70 INTERIORS & SOURCES MARCH 2015 interiorsandsources.com
By Genny Ramos
Every year, IIDA pairs two students with an inte- rior designer for a one-day crash course on a day in the life of a designer. Student Mentoring Week, one of IIDA’s most dynamic program
offerings, is the catalyst for many IIDA student members
who wish to begin a mentoring relationship with a professional interior designer. By the time this column is published,
nearly 500 IIDA student members will have made meaningful connections
with the best in the interior design industry. The goal is for the students
and their mentors to continue buildings connections like these after the
day is over.
There is no doubt that a strong mentoring relationship can play a huge
role in a student’s academic and professional success. Numerous studies
support the positive effects of mentoring relationships. Many companies like
Boeing and Deloitte implement professional mentoring programs to develop
and retain younger employees. But if you think mentoring is simply weekly
Starbucks dates with a senior-level professional or a quick way to score
professional success—including a job—think again.
The reality is that mentoring relationships require a serious investment
of time, patience, and effort for both the mentor and mentee. While a
mentor’s role is to guide, a mentee’s role holds just as much weight, if not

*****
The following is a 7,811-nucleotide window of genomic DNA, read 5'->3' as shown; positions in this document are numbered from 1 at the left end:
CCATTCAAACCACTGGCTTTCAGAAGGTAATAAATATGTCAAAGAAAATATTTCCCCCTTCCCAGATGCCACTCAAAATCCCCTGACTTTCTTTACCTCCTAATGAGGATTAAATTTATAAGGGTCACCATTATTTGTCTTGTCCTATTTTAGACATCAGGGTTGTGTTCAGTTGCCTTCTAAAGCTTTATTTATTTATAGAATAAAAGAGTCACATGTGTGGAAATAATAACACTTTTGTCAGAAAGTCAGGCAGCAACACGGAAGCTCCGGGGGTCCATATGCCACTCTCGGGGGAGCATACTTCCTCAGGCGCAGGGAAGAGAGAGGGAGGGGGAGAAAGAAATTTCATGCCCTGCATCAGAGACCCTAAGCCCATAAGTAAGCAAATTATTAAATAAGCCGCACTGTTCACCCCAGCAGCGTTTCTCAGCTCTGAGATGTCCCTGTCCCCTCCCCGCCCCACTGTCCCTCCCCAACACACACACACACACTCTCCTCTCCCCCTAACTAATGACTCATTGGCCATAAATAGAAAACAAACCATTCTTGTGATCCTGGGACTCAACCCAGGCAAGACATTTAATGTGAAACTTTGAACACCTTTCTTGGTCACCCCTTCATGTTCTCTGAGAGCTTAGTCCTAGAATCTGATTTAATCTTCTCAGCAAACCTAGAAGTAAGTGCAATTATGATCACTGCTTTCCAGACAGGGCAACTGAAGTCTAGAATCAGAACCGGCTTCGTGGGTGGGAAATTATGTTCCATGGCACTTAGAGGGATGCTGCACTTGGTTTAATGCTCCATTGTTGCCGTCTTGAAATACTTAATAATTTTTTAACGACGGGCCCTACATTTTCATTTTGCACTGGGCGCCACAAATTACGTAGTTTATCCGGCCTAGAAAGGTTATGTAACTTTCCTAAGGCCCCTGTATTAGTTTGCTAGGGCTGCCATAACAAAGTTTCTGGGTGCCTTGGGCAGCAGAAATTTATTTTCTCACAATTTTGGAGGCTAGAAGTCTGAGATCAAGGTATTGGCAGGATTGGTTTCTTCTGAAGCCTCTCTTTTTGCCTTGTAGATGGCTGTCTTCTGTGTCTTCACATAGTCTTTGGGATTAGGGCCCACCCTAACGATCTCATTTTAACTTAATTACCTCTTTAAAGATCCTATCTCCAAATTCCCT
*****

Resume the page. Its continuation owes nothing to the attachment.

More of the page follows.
more. Ultimately, you—the mentee—have primary say in your mentoring
relationship. You initiate the mentoring relationship, you are responsible for
nurturing it, and you can end it. Here are some tips to help you in your
quest to find a mentor and be the mentee that mentors want.
Mentorship is a word that conjures many notions and expectations.
Some students come into a mentoring relationship expecting their mentor
If you’re having trouble identifying what
to offer them a job or provide them lifelong coaching without first deter-
mining if the partnership is a good one. Have a strong definition of what
to you and use that
when seeking teachers,
designers, peers, and work
colleagues you admire and pursue.
you want from your relationship,
◗ Do I want to emulate my mentor’s career or am I
looking for someone who will act like a trusted friend?
◗ Do I want someone who will help me search for educational
and life opportunities in addition to career opportunities?
◗ How long do I want my mentor in my life? Do I want someone who
knows me enough to write a sufficient letter of reference or do I want
someone who will be a guiding figure throughout my entire career?
Be proactive in your search for a mentor, considering goals for the
relationship and how long it will last. Understand why you need mentorship
and how it can help you succeed professionally.
Once you have your mentorship goals in mind, communicate them clearly
to your potential mentor and ask what expectations the mentor has.
HOW TO BE
The impact successful mentorship can have on future
designers is life-changing.